Shaun Lucas
Opinion Editor

On Sept. 16, Kanye West tweeted a video of himself urinating on a Grammy Award. As of Sept. 22, the tweet has over 47.8 thousand comments, 295.6 thousand retweets, 769.1 thousand favorites, and 28.6 million views. Unsurprisingly, the odd post received a staggering amount of exposure, likely due to West’s high celebrity status and 31 million Twitter followers.

Kanye West overall has had quite the interesting 2020, especially within American politics. In July, West held his first presidential campaign rally, describing his potential policies if he was elected in the 2020 election. Unfortunately for West, video clips of the rally gained negative attention due to Kanye’s sporadic and nonsensical policy “proposals.” “Maximum increase would be everybody that has a baby gets a million dollars,” West said in the video, “Kanye West makes chaotic presidential rally debut in South Carolina,” posted by The Guardian on Youtube.

Other notable moments include sobbing while describing how he almost aborted his daughter, and frankly stating that, “Harriet Tubman never actually freed the slaves.” I felt as if I was watching a parody of a political rally rather than someone attempting to become president. Perhaps, it’s the result of a known showman joining important political discourse without formal experience in politics.

So why do we see West constantly in the news for bizarre actions? Kanye West was officially diagnosed with bipolar disorder in 2017, according to NBC News. This diagnosis, along with the death of West’s mother Donda in 2007, are certainly tied to why West’s career includes numerous outlandish incidents. Personally, I see all of this amplified by West’s massive following and critical success.

Despite what they say, celebrities are not “just like us.” Celebrities make immense livings off of their personas and products, with some being very selective of what portion of their lives is public. For example, Beyoncé stopped doing face-to-face interviews mid-2010’s, according to The New York Times. “She has to be studying how effective her interviews have been so far. She may have decided that they do not contribute as dazzlingly to the portrait of Beyoncé as the other stuff,” Pulitzer Prize winner Margo Jefferson said.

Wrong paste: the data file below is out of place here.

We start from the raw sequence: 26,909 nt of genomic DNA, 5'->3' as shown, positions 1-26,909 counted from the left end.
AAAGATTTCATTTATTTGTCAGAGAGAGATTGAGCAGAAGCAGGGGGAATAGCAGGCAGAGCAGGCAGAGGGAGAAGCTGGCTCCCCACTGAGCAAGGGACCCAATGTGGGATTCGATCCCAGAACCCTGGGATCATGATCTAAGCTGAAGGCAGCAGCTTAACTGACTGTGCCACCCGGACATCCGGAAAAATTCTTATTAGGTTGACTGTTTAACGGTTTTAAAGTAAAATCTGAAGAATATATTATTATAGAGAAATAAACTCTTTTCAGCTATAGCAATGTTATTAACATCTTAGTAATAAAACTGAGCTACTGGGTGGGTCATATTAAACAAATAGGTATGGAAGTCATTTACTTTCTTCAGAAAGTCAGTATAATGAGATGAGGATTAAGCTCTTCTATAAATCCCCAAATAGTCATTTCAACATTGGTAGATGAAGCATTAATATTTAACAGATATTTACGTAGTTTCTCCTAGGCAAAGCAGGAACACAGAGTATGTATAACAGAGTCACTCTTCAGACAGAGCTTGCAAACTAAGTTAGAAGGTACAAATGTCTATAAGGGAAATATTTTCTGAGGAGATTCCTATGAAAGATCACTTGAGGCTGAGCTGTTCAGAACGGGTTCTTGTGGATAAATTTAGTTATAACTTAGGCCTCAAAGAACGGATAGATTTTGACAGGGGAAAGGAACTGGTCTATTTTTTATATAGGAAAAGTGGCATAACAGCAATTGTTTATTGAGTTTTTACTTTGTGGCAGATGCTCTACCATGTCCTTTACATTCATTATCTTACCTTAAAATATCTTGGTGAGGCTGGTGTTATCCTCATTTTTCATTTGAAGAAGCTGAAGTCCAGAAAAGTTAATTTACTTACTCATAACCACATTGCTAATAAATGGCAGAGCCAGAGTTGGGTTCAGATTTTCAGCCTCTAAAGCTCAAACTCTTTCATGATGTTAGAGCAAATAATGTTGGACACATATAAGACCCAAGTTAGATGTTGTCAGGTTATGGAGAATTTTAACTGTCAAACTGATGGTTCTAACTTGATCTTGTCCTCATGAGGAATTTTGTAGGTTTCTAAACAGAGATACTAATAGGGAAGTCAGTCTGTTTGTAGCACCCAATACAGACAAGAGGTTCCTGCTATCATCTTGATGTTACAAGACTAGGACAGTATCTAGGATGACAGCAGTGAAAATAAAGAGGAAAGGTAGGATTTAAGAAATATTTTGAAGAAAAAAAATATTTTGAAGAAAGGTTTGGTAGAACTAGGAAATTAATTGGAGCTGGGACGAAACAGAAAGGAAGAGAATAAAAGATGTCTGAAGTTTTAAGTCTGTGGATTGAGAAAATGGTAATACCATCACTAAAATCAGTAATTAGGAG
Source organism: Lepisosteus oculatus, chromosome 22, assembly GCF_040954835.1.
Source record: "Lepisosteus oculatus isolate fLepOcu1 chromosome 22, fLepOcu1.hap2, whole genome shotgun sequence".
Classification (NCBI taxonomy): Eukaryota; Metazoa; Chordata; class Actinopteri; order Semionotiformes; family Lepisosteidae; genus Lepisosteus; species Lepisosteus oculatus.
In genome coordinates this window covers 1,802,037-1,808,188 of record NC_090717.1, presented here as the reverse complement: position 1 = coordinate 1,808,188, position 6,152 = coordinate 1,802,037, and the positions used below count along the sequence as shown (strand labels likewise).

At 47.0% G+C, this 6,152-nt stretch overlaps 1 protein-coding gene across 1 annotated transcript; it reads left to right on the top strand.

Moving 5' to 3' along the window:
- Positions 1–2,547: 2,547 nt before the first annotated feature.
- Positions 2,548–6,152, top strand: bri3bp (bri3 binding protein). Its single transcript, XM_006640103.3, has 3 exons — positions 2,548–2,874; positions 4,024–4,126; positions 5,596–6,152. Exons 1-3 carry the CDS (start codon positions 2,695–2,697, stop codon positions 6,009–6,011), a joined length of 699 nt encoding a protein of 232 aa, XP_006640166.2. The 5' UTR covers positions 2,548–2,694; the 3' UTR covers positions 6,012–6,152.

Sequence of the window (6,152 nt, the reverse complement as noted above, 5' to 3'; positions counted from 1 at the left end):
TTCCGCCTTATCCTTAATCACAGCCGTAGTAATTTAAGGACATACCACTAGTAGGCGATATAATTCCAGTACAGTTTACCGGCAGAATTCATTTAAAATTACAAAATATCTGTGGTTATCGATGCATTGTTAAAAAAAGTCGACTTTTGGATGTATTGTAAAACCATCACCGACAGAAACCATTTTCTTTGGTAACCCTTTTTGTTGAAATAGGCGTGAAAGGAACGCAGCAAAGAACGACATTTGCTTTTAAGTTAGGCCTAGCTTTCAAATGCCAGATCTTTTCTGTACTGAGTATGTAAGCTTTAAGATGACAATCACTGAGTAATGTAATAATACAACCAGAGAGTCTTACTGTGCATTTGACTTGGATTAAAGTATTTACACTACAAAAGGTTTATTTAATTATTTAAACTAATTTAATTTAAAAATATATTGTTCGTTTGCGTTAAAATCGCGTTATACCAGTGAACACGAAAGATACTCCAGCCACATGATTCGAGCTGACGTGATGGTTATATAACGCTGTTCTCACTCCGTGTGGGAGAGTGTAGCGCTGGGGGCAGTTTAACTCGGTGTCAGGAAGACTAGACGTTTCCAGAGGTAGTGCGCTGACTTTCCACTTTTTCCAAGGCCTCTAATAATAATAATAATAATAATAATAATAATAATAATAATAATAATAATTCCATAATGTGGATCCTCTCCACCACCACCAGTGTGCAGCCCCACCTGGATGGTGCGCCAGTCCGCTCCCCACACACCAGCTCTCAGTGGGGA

Both sides of the public image spectrum display why celebrities are potentially unsynced from their fans. In fact, some become annoyed when celebrities attempt to be “just like us.” Back in March, a video was released of celebrities singing “Imagine” by John Lennon, attempting to bring unity during the Covid crisis.  I, along with others on social media, was annoyed that people such as Gal Gadot, with a net worth of $20 million according to the website Celebrity Net Worth, are implying they’re struggling similarly to the people barely paying their bills during a worldwide pandemic.

This concept is also why I struggle to understand the confusion behind many celebrity controversies. Nearly every week, we find out a different notable figure committed some reprehensible act. Why wouldn’t someone with excess influence and funds eventually feel above the law and/or abuse their power? If anything, it’s a reminder that you can idolize one’s work while understanding you don’t fully know the person behind it.

Returning to West, we’ll likely see more public antics from the rap superstar soon enough. After all, when a tweet of a trophy in a toilet receives 28.6 million views, why wouldn’t someone keep creating such strange posts for the sake of publicity? I do at least hope West receives some professional support, as fame and mental illness must be a sickening combination for one’s mental state. As a film fan, it would also be unreasonable to say don’t support celebrities. Just be mindful that while they are people, they’re people living in a much different reality than most. In other words, don’t idolize someone who’s living relies solely on being a “role model” to a majority of the planet.